Harmful algal blooms create challenges around the globe for water quality and health risk management for humans, wildlife and pets. A team of researchers from the University of Oklahoma is leading an effort toward better management of Microcystis blooms and toxins through a new genome-based taxonomy.
OU Regents’ Professor of Biology Dave Hambright and members of his Plankton Ecology and Limnology Lab, in conjunction with OU microbiology professor Lee Krumholz, collaborated on this project with faculty members at the University of North Carolina, James Madison University and Auburn University. The results of their work were published in Science Advances.
Through the development of a new genome-based taxonomy, researchers for the first time will be able to characterize ecological niches of Microcystis, including nutrient requirements and seasonality, and ultimately, control harmful Microcystis blooms. The team has developed genetic markers that will allow researchers to identify Microcystis species present in water systems. In their paper, the researchers have identified 16 unique species, with as many as 30 or more likely, that are genetically distinct, but that do not correspond to current morphologically defined species.
“This new genome-based taxonomy lays the basis for researchers to formulate science-based proactive management programs to rid our waters of harmful Microcystis blooms,” Hambright said. “Our improved ability to identify and study species of this algae will aid our ability to reduce health risks, as well as manage and protect our increasingly vulnerable water resources.”
Understanding Microcystis ecology and evolution is foundational to lake and water quality management aimed toward preventing and reducing harmful Microcystis blooms. While traditional Microcystis taxonomy (classification into species) recognizes multiple species, these classifications are controversial as they are based on morphology and not ecological features. Additionally, they conflict with standard DNA-sequence-based classifications, which suggest one species with complex and variable ecologies.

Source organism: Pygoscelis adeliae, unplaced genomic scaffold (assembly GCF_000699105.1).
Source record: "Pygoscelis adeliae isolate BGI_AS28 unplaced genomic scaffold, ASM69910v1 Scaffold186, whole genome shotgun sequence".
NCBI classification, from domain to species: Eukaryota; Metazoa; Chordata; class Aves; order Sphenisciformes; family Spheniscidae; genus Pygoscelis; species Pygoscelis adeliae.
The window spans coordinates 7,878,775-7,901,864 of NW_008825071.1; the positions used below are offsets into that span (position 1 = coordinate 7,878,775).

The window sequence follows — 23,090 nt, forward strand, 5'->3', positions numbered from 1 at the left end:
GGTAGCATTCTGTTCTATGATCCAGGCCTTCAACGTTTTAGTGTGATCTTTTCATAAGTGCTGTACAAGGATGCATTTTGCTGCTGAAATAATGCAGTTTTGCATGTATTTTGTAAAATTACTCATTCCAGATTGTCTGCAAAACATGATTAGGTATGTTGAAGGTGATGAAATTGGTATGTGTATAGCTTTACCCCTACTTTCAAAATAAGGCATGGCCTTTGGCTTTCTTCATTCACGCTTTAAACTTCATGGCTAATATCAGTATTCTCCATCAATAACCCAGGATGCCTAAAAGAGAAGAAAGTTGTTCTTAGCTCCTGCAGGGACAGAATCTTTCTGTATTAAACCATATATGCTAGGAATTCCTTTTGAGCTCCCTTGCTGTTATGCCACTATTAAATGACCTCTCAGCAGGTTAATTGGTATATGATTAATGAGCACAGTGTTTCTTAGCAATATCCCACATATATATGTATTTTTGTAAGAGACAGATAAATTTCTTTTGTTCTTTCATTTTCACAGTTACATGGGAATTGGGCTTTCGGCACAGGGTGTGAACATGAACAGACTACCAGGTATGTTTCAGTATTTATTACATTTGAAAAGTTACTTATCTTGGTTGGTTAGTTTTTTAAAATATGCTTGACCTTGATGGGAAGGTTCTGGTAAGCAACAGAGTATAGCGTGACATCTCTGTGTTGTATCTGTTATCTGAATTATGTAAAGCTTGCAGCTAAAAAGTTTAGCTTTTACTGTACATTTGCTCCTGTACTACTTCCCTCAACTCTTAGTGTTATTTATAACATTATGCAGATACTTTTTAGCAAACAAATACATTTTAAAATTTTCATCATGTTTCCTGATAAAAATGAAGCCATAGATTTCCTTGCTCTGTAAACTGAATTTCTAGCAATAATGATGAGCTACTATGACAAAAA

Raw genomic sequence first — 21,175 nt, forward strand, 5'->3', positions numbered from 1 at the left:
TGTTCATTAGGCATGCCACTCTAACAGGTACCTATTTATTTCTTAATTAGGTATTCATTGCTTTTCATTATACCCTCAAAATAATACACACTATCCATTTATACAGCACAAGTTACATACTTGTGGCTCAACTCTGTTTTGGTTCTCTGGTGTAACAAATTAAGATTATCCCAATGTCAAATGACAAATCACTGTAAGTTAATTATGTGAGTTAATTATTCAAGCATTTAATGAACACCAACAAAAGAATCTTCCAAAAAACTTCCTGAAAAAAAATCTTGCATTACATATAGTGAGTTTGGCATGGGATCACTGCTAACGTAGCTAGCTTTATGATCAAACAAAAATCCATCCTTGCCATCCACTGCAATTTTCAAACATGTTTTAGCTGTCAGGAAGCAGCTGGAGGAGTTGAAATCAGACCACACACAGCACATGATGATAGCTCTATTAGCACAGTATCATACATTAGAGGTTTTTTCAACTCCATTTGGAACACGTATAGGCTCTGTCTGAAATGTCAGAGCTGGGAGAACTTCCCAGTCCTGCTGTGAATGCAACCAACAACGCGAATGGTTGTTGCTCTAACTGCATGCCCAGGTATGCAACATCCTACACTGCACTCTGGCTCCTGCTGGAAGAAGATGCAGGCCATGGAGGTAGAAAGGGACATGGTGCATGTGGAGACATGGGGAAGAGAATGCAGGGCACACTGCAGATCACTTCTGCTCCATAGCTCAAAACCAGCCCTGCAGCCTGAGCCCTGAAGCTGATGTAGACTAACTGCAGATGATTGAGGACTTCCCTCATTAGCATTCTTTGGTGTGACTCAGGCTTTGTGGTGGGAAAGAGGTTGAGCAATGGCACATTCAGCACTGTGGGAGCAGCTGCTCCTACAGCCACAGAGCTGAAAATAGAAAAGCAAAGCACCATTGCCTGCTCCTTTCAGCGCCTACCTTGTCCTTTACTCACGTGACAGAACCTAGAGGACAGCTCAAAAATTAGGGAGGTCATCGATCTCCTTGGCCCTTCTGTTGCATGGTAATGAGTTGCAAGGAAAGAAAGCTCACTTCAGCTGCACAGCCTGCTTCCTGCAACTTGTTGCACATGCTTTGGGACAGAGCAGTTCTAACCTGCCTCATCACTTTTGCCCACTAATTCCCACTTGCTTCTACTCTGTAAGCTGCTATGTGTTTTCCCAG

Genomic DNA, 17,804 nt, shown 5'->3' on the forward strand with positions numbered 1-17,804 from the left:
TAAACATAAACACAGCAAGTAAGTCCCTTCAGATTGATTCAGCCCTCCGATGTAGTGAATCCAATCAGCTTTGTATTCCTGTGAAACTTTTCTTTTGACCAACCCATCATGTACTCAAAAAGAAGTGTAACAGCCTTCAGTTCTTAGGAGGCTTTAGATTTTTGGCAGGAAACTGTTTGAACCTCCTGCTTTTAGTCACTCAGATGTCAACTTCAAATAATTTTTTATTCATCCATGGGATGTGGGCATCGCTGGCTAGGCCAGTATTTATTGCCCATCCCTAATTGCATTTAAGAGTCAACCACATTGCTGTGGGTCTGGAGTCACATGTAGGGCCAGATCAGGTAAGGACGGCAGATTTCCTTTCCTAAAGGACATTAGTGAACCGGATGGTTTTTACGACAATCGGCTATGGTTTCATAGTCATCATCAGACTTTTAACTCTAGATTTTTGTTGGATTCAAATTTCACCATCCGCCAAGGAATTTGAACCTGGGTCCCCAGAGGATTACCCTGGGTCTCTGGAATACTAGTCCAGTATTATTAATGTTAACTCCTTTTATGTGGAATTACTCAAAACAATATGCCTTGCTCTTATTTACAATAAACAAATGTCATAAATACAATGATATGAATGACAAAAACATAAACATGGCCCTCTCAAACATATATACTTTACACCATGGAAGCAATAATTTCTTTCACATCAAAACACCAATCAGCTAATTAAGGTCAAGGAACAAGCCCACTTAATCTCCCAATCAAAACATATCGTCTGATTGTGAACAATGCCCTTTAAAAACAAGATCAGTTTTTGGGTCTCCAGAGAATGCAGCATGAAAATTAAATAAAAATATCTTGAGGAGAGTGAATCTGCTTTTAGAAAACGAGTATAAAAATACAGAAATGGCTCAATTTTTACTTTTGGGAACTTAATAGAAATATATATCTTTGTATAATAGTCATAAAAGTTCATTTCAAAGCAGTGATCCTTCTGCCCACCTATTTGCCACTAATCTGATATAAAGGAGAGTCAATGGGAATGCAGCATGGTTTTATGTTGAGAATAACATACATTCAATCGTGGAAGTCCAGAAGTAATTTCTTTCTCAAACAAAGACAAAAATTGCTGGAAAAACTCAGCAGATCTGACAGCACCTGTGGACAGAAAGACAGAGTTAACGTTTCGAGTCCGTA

Based on the work of OU biology doctoral student Katherine Cook, which was published in 2020 in Limnology & Oceanography, the group hypothesized Microcystis and its microbiome were a coevolved community of complementary interacting bacteria species (an interactome), with each necessary for the success of the others. Their goal was to examine the genetic makeup of Microcystis from around the world using 122 published entire genomes and make predictions of potential metabolic functions that might be provided by the microbiome bacteria. Their paper represents the foundation for that goal in the form of a robust taxonomic classification, including evolutionary relationships.
The work was funded by the National Science Foundation. Hambright and Krumholz are the principal investigators with collaborators Hans Paerl at the University of North Carolina, Morgan Steffen at James Madison University and Alan Wilson at Auburn University. The majority of the bioinformatic analyses in this paper was conducted by OU postdoctoral fellow Haiyuan Cai, with assistance from OU doctoral student Chris McLimans. Additional data analysis was supported by OU research assistant professor Jessica Beyer.